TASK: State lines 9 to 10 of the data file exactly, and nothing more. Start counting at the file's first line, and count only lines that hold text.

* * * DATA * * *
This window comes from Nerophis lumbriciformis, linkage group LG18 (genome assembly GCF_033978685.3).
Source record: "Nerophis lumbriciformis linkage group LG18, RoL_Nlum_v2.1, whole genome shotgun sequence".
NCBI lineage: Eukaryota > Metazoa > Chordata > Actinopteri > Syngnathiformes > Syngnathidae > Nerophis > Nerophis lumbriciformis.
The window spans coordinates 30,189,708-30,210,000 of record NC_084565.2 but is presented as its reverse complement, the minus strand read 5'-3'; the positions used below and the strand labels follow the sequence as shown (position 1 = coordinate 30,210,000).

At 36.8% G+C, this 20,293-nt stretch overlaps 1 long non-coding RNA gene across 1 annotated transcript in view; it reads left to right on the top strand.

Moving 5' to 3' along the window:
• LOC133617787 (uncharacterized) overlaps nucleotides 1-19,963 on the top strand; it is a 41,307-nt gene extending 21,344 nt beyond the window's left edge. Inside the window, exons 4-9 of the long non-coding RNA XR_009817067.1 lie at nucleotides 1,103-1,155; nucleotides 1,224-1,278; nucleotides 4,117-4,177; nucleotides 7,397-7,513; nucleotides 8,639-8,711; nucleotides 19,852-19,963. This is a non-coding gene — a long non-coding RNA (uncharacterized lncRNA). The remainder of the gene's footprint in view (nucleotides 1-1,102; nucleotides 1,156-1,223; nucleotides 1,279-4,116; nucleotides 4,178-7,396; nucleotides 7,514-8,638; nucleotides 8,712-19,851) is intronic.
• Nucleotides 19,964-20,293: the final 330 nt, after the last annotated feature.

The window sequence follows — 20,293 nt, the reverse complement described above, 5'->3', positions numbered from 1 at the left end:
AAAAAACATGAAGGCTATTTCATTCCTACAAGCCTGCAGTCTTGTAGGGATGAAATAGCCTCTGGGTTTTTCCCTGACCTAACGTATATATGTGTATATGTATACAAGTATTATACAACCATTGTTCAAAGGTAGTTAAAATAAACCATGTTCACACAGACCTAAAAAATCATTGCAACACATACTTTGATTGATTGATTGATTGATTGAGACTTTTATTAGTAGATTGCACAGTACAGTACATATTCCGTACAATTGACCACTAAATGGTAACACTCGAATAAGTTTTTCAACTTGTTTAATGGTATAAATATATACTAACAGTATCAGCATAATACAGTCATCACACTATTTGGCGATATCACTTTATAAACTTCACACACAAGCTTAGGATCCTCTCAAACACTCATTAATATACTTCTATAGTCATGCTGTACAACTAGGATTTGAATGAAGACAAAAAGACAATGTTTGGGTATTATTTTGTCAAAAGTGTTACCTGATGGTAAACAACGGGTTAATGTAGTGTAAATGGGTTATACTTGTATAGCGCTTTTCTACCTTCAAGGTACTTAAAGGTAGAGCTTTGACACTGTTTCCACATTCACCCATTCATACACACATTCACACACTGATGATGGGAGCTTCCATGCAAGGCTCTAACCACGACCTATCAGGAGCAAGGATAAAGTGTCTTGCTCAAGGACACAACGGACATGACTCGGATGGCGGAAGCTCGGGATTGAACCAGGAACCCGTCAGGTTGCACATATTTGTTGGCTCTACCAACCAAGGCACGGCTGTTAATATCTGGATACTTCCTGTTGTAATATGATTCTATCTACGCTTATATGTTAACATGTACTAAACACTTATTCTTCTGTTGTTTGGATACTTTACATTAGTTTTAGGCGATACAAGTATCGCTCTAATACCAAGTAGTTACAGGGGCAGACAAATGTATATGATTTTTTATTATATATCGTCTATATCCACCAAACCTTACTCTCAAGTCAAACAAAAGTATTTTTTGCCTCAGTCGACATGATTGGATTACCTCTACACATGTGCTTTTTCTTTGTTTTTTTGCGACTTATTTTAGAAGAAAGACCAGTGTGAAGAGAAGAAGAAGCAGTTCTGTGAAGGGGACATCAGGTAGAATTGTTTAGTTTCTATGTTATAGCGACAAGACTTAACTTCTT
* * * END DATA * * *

The window sequence follows — 20,293 nt, the reverse complement described above, 5'->3', positions numbered from 1 at the left end:
AAAAAACATGAAGGCTATTTCATTCCTACAAGCCTGCAGTCTTGTAGGGATGAAATAGCCTCTGGGTTTTTCCCTGACCTAACGTATATATGTGTATATGTATACAAGTATTATACAACCATTGTTCAAAGGTAGTTAAAATAAACCATGTTCACACAGACCTAAAAAATCATTGCAACACATACTTTGATTGATTGATTGATTGATTGAGACTTTTATTAGTAGATTGCACAGTACAGTACATATTCCGTACAATTGACCACTAAATGGTAACACTCGAATAAGTTTTTCAACTTGTTTAATGGTATAAATATATACTAACAGTATCAGCATAATACAGTCATCACACTATTTGGCGATATCACTTTATAAACTTCACACACAAGCTTAGGATCCTCTCAAACACTCATTAATATACTTCTATAGTCATGCTGTACAACTAGGATTTGAATGAAGACAAAAAGACAATGTTTGGGTATTATTTTGTCAAAAGTGTTACCTGATGGTAAACAACGGGTTAATGTAGTGTAAATGGGTTATACTTGTATAGCGCTTTTCTACCTTCAAGGTACTTAAAGGTAGAGCTTTGACACTGTTTCCACATTCACCCATTCATACACACATTCACACACTGATGATGGGAGCTTCCATGCAAGGCTCTAACCACGACCTATCAGGAGCAAGGATAAAGTGTCTTGCTCAAGGACACAACGGACATGACTCGGATGGCGGAAGCTCGGGATTGAACCAGGAACCCGTCAGGTTGCACATATTTGTTGGCTCTACCAACCAAGGCACGGCTGTTAATATCTGGATACTTCCTGTTGTAATATGATTCTATCTACGCTTATATGTTAACATGTACTAAACACTTATTCTTCTGTTGTTTGGATACTTTACATTAGTTTTAGGCGATACAAGTATCGCTCTAATACCAAGTAGTTACAGGGGCAGACAAATGTATATGATTTTTTATTATATATCGTCTATATCCACCAAACCTTACTCTCAAGTCAAACAAAAGTATTTTTTGCCTCAGTCGACATGATTGGATTACCTCTACACATGTGCTTTTTCTTTGTTTTTTTGCGACTTATTTTAGAAGAAAGACCAGTGTGAAGAGAAGAAGAAGCAGTTCTGTGAAGGGGACATCAGGTAGAATTGTTTAGTTTCTATGTTATAGCGACAAGACTTAACTTCTT